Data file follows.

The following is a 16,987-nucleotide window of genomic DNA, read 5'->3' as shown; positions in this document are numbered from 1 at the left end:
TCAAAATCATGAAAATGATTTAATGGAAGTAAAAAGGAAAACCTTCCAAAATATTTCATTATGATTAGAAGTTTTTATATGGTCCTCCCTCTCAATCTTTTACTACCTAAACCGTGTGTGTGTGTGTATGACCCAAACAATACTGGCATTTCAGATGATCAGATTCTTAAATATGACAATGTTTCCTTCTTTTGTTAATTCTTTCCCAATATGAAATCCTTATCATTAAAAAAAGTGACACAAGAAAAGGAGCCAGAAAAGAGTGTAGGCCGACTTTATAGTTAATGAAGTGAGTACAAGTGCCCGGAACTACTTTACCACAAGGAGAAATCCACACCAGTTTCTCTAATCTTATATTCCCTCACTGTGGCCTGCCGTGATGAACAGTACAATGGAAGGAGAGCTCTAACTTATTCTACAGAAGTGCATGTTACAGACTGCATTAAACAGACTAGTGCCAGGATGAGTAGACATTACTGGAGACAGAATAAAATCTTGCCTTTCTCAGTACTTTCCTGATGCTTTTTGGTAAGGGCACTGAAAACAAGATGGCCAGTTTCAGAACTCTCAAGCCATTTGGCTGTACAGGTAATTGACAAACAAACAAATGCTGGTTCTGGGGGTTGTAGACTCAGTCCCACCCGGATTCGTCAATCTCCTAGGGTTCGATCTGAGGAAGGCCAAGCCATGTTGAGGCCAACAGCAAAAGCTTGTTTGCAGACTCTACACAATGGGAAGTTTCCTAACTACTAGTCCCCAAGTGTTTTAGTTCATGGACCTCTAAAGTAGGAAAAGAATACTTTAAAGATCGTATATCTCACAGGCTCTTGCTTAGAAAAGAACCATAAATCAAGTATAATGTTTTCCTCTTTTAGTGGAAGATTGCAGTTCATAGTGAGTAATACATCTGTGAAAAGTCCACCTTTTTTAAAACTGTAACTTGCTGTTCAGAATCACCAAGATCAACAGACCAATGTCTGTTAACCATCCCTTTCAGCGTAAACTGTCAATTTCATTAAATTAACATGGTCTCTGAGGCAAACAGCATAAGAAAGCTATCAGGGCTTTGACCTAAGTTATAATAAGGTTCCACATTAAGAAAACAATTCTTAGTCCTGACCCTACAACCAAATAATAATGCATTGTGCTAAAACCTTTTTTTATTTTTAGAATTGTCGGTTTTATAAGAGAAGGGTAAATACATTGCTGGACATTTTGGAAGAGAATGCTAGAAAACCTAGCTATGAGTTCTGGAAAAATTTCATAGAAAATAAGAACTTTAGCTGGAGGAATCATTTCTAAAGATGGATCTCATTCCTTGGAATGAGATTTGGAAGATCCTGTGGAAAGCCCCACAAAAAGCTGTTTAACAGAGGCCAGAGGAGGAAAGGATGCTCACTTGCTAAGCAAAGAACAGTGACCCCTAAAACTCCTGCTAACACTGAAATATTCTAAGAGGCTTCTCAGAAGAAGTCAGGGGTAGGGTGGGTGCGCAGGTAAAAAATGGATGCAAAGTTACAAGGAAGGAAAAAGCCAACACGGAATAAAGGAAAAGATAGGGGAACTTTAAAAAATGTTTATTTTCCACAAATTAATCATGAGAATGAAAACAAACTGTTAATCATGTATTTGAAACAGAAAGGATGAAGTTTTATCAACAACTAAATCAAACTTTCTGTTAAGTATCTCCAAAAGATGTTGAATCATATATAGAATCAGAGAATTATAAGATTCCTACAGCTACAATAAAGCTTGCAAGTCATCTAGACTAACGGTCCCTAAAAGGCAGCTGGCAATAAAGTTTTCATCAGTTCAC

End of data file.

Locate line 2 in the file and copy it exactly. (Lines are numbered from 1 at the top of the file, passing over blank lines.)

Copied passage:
TCAAAATCATGAAAATGATTTAATGGAAGTAAAAAGGAAAACCTTCCAAAATATTTCATTATGATTAGAAGTTTTTATATGGTCCTCCCTCTCAATCTTTTACTACCTAAACCGTGTGTGTGTGTGTATGACCCAAACAATACTGGCATTTCAGATGATCAGATTCTTAAATATGACAATGTTTCCTTCTTTTGTTAATTCTTTCCCAATATGAAATCCTTATCATTAAAAAAAGTGACACAAGAAAAGGAGCCAGAAAAGAGTGTAGGCCGACTTTATAGTTAATGAAGTGAGTACAAGTGCCCGGAACTACTTTACCACAAGGAGAAATCCACACCAGTTTCTCTAATCTTATATTCCCTCACTGTGGCCTGCCGTGATGAACAGTACAATGGAAGGAGAGCTCTAACTTATTCTACAGAAGTGCATGTTACAGACTGCATTAAACAGACTAGTGCCAGGATGAGTAGACATTACTGGAGACAGAATAAAATCTTGCCTTTCTCAGTACTTTCCTGATGCTTTTTGGTAAGGGCACTGAAAACAAGATGGCCAGTTTCAGAACTCTCAAGCCATTTGGCTGTACAGGTAATTGACAAACAAACAAATGCTGGTTCTGGGGGTTGTAGACTCAGTCCCACCCGGATTCGTCAATCTCCTAGGGTTCGATCTGAGGAAGGCCAAGCCATGTTGAGGCCAACAGCAAAAGCTTGTTTGCAGACTCTACACAATGGGAAGTTTCCTAACTACTAGTCCCCAAGTGTTTTAGTTCATGGACCTCTAAAGTAGGAAAAGAATACTTTAAAGATCGTATATCTCACAGGCTCTTGCTTAGAAAAGAACCATAAATCAAGTATAATGTTTTCCTCTTTTAGTGGAAGATTGCAGTTCATAGTGAGTAATACATCTGTGAAAAGTCCACCTTTTTTAAAACTGTAACTTGCTGTTCAGAATCACCAAGATCAACAGACCAATGTCTGTTAACCATCCCTTTCAGCGTAAACTGTCAATTTCATTAAATTAACATGGTCTCTGAGGCAAACAGCATAAGAAAGCTATCAGGGCTTTGACCTAAGTTATAATAAGGTTCCACATTAAGAAAACAATTCTTAGTCCTGACCCTACAACCAAATAATAATGCATTGTGCTAAAACCTTTTTTTATTTTTAGAATTGTCGGTTTTATAAGAGAAGGGTAAATACATTGCTGGACATTTTGGAAGAGAATGCTAGAAAACCTAGCTATGAGTTCTGGAAAAATTTCATAGAAAATAAGAACTTTAGCTGGAGGAATCATTTCTAAAGATGGATCTCATTCCTTGGAATGAGATTTGGAAGATCCTGTGGAAAGCCCCACAAAAAGCTGTTTAACAGAGGCCAGAGGAGGAAAGGATGCTCACTTGCTAAGCAAAGAACAGTGACCCCTAAAACTCCTGCTAACACTGAAATATTCTAAGAGGCTTCTCAGAAGAAGTCAGGGGTAGGGTGGGTGCGCAGGTAAAAAATGGATGCAAAGTTACAAGGAAGGAAAAAGCCAACACGGAATAAAGGAAAAGATAGGGGAACTTTAAAAAATGTTTATTTTCCACAAATTAATCATGAGAATGAAAACAAACTGTTAATCATGTATTTGAAACAGAAAGGATGAAGTTTTATCAACAACTAAATCAAACTTTCTGTTAAGTATCTCCAAAAGATGTTGAATCATATATAGAATCAGAGAATTATAAGATTCCTACAGCTACAATAAAGCTTGCAAGTCATCTAGACTAACGGTCCCTAAAAGGCAGCTGGCAATAAAGTTTTCATCAGTTCAC